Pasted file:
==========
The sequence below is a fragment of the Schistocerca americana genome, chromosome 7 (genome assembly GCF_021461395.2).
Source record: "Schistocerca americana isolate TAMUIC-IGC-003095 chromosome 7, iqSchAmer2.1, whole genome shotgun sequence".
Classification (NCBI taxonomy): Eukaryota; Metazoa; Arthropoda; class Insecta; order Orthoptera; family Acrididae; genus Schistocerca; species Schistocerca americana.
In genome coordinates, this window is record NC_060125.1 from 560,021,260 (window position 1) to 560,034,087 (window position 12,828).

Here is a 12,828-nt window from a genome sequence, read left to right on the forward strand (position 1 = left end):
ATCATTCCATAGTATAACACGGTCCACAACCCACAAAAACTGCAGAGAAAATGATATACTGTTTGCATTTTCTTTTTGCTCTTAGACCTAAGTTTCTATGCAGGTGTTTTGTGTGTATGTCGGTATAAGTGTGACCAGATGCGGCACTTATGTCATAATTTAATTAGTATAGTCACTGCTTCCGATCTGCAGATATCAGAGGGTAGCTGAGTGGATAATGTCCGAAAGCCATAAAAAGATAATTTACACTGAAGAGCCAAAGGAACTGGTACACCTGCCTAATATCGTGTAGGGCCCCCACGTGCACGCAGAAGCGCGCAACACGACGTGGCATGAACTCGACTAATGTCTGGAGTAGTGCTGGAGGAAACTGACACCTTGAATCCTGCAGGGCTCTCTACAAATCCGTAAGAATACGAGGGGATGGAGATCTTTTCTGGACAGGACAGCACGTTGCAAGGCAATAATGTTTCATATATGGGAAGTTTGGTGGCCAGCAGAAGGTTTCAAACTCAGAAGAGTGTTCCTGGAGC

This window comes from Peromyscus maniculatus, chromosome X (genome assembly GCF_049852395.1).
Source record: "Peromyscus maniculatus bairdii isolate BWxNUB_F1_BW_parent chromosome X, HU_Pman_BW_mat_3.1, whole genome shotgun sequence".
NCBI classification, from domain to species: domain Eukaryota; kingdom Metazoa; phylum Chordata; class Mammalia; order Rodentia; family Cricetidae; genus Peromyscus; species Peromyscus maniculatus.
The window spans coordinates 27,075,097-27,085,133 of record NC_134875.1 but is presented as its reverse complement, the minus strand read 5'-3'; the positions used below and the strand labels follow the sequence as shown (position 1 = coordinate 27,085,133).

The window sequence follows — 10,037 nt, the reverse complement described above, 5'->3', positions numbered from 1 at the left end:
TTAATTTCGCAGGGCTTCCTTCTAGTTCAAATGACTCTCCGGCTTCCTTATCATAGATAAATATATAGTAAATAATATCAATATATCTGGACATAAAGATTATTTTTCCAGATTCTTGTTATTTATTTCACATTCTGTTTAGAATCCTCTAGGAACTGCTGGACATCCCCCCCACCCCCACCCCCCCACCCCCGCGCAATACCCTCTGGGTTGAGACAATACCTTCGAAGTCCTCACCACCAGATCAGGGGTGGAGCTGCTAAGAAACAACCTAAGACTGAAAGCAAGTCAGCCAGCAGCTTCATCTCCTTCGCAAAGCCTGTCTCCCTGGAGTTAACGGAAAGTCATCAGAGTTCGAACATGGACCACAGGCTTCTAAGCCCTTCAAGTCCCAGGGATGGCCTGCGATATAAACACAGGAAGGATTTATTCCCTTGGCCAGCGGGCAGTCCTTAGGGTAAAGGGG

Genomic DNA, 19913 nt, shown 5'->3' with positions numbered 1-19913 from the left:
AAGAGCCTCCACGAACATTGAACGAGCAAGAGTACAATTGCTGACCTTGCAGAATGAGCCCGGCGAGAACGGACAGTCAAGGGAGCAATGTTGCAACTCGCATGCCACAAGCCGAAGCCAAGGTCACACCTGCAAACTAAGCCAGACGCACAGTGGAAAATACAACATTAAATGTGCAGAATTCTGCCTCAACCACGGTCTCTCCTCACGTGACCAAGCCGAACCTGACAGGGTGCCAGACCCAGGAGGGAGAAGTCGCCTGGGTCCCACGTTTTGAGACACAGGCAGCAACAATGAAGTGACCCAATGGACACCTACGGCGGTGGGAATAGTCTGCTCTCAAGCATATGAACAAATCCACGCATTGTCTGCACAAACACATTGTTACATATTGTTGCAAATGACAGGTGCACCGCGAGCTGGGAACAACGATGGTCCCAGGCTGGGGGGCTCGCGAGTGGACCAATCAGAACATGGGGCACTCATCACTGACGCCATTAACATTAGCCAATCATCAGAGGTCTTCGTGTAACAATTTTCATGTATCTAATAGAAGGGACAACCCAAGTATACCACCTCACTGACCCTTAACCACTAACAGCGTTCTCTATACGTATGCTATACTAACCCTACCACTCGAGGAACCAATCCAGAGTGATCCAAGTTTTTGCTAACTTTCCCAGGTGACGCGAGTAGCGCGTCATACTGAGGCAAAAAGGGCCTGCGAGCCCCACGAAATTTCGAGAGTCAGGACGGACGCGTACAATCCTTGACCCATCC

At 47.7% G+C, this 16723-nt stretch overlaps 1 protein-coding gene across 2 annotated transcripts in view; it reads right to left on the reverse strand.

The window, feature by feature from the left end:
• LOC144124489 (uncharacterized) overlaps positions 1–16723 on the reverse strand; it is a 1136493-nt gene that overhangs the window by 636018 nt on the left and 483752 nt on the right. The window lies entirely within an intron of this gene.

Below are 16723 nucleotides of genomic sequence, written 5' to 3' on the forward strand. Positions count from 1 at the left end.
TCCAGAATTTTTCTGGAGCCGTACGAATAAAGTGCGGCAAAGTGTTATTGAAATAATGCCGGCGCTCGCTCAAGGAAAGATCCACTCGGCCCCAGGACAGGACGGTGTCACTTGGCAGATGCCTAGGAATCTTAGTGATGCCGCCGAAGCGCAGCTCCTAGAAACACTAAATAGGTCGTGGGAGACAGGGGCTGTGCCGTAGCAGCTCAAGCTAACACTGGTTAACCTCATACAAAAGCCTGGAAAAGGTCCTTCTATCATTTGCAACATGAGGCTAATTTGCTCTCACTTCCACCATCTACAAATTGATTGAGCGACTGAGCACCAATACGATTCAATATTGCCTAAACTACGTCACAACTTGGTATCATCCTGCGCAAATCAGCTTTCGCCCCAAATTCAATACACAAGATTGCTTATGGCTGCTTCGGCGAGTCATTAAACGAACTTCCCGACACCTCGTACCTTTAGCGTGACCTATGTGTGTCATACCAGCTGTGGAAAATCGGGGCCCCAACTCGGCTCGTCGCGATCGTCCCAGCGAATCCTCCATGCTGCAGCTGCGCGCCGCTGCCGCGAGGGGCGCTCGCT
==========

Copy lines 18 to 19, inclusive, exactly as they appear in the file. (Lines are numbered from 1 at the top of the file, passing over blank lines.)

Below are 16723 nucleotides of genomic sequence, written 5' to 3' on the forward strand. Positions count from 1 at the left end.
TCCAGAATTTTTCTGGAGCCGTACGAATAAAGTGCGGCAAAGTGTTATTGAAATAATGCCGGCGCTCGCTCAAGGAAAGATCCACTCGGCCCCAGGACAGGACGGTGTCACTTGGCAGATGCCTAGGAATCTTAGTGATGCCGCCGAAGCGCAGCTCCTAGAAACACTAAATAGGTCGTGGGAGACAGGGGCTGTGCCGTAGCAGCTCAAGCTAACACTGGTTAACCTCATACAAAAGCCTGGAAAAGGTCCTTCTATCATTTGCAACATGAGGCTAATTTGCTCTCACTTCCACCATCTACAAATTGATTGAGCGACTGAGCACCAATACGATTCAATATTGCCTAAACTACGTCACAACTTGGTATCATCCTGCGCAAATCAGCTTTCGCCCCAAATTCAATACACAAGATTGCTTATGGCTGCTTCGGCGAGTCATTAAACGAACTTCCCGACACCTCGTACCTTTAGCGTGACCTATGTGTGTCATACCAGCTGTGGAAAATCGGGGCCCCAACTCGGCTCGTCGCGATCGTCCCAGCGAATCCTCCATGCTGCAGCTGCGCGCCGCTGCCGCGAGGGGCGCTCGCT